Youth group, a key player in the 2011 uprising, is accused of espionage and defaming state's image.
28 Apr 2014
An Egyptian court has banned the activities of the April 6 youth movement, which played a key role in mobilising support for the revolution against Hosni Mubarak's rule.
The verdict, which included the freezing of the movement's activities and confiscation of its headquarters, was issued by the Court for Urgent Matters on Monday which accused April 6 of espionage and tainting the state's image, the state-run newspaper Al Ahram reported.
Lawyer Ashraf Saeed filed the lawsuit, which he said was prompted by recordings aired on a private-run television channel, of members of the group allegedly plotting against Egypt.
The movement had joined calls for the unseating of elected president Mohamed Morsi last year, given his reluctance to heed calls for political reforms. The April 6 movement supported the army-led overthrow of Morsi.
However, it quickly turned against the military-installed regime amid an intensified crackdown against dissent, which led to the ruling against its founders Ahmed Maher and Mohamed Adel, who are accused of staging protests without securing the Interior Ministry's approval as stipulated by a law the government has issued. The two leaders now face jail sentences.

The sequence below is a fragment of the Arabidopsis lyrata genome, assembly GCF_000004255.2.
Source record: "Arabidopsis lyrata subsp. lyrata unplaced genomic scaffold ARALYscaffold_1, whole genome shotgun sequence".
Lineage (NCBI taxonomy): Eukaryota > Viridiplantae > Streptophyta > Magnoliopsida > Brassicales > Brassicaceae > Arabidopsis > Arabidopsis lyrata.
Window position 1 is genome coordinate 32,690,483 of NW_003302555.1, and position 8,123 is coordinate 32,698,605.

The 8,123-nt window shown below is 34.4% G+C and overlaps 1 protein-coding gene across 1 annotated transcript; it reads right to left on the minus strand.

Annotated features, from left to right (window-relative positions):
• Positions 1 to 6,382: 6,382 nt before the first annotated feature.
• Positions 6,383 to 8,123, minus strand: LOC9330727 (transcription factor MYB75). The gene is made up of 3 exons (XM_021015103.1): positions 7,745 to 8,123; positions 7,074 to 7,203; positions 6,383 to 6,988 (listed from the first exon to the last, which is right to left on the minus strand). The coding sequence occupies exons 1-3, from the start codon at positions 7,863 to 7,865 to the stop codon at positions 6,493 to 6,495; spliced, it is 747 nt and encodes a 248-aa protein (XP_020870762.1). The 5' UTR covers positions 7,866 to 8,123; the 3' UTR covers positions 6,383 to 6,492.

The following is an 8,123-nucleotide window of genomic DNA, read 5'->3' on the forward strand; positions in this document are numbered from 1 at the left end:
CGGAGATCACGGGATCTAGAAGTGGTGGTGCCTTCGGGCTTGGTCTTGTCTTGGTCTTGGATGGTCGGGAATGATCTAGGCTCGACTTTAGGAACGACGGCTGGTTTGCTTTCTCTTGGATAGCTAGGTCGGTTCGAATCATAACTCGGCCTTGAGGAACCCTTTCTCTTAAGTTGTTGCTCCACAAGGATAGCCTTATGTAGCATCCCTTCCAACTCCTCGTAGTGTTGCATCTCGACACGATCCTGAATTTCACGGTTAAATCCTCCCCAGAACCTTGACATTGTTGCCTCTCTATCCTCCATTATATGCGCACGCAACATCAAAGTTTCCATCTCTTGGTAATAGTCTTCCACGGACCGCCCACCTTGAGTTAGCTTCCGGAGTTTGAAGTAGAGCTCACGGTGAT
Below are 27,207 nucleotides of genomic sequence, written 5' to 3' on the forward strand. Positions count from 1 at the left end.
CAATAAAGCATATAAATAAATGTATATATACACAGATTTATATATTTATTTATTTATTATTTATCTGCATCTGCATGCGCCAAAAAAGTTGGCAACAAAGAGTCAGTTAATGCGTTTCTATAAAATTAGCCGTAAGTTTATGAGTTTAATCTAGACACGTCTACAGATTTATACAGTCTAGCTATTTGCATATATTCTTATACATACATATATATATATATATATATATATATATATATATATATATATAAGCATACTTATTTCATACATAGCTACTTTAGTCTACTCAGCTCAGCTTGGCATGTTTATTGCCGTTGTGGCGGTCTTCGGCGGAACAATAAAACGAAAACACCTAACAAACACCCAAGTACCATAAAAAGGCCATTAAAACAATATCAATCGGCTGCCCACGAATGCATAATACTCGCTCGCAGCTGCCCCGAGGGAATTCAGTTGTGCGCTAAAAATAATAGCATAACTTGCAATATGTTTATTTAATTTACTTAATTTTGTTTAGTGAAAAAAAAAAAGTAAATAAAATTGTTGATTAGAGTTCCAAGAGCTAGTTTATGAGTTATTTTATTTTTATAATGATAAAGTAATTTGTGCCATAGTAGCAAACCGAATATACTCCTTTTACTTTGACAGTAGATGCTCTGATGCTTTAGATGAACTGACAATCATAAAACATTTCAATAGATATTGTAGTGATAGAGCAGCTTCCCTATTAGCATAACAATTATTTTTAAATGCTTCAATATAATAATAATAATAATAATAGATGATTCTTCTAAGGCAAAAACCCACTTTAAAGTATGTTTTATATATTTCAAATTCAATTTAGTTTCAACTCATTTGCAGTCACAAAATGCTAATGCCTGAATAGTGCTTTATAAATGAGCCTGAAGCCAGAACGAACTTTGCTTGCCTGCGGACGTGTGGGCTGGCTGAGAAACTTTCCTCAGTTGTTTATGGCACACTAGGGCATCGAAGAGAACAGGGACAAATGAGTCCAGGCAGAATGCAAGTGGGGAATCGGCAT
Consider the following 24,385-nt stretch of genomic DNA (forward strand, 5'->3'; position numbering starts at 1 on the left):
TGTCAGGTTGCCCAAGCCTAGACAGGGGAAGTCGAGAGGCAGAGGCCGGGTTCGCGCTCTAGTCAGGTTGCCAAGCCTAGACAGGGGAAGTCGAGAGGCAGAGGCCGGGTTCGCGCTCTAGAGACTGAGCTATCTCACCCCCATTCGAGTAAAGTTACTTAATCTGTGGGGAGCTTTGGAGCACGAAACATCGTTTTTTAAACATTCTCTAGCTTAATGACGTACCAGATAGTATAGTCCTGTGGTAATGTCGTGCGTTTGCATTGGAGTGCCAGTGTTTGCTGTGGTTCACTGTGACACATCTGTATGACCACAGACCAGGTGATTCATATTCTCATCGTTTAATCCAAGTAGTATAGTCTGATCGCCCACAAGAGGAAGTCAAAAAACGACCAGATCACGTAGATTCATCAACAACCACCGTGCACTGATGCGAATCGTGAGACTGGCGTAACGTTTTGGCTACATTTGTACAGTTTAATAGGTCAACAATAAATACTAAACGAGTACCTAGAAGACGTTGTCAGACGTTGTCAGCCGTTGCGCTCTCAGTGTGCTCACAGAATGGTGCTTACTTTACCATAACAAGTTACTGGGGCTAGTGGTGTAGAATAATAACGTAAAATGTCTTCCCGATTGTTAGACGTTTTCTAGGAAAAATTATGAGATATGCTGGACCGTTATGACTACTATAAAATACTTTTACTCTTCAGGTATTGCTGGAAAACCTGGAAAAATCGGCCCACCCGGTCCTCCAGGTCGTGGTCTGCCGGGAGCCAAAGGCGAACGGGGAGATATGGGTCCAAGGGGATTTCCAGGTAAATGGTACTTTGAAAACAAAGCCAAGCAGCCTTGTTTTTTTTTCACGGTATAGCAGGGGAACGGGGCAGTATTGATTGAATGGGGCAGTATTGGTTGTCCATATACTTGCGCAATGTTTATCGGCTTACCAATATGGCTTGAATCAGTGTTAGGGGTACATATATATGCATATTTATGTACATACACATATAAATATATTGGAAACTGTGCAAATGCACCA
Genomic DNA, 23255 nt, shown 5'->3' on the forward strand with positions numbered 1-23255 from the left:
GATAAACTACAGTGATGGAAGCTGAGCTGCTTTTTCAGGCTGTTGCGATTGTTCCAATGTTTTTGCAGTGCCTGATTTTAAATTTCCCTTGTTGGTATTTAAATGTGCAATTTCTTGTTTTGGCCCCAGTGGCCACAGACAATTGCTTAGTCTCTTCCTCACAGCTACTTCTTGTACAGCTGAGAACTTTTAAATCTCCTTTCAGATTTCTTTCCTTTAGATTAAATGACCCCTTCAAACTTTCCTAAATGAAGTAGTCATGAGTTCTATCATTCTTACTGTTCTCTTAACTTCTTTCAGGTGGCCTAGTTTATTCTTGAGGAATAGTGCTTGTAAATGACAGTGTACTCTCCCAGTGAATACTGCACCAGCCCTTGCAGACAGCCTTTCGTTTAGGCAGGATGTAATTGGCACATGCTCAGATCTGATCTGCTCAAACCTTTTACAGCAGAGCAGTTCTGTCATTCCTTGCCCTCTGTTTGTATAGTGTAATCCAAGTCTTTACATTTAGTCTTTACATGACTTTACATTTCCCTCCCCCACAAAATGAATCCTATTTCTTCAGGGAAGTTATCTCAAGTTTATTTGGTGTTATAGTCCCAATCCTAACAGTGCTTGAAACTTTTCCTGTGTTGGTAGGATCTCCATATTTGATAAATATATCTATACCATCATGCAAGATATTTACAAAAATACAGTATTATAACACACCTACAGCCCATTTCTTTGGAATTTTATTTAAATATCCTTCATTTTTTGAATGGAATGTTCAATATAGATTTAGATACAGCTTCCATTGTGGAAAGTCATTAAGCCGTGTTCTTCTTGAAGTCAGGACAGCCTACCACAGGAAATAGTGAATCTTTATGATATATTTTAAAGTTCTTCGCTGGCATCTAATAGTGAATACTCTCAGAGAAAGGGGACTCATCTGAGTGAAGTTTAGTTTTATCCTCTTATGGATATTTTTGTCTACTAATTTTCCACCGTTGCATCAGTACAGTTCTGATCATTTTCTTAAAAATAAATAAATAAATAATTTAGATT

The group has often faced accusations of receiving funds from abroad and plotting against the country. Members of the group have denied all these allegations.
"All of the group's activities are peaceful expression of opinion... The key goal of the movement's activities is to object to any move made by the regime that could lead to sabotaging of the state," April 6 said on its Facebook's official account in response to the court ruling.
"April 6 is a vital part of this generation's dream and voice. We will go on, and our activities, opinions and voices will be expressed as we please," the statement said.
Members of the youth movement had on Saturday joined other liberal and secular groups in a march to the presidential palace against the law curbing protests, demanding the freedom of their members, along with thousands of Muslim Brotherhood supporters who have been detained since the July coup.
*Photo courtesy of the Associated Press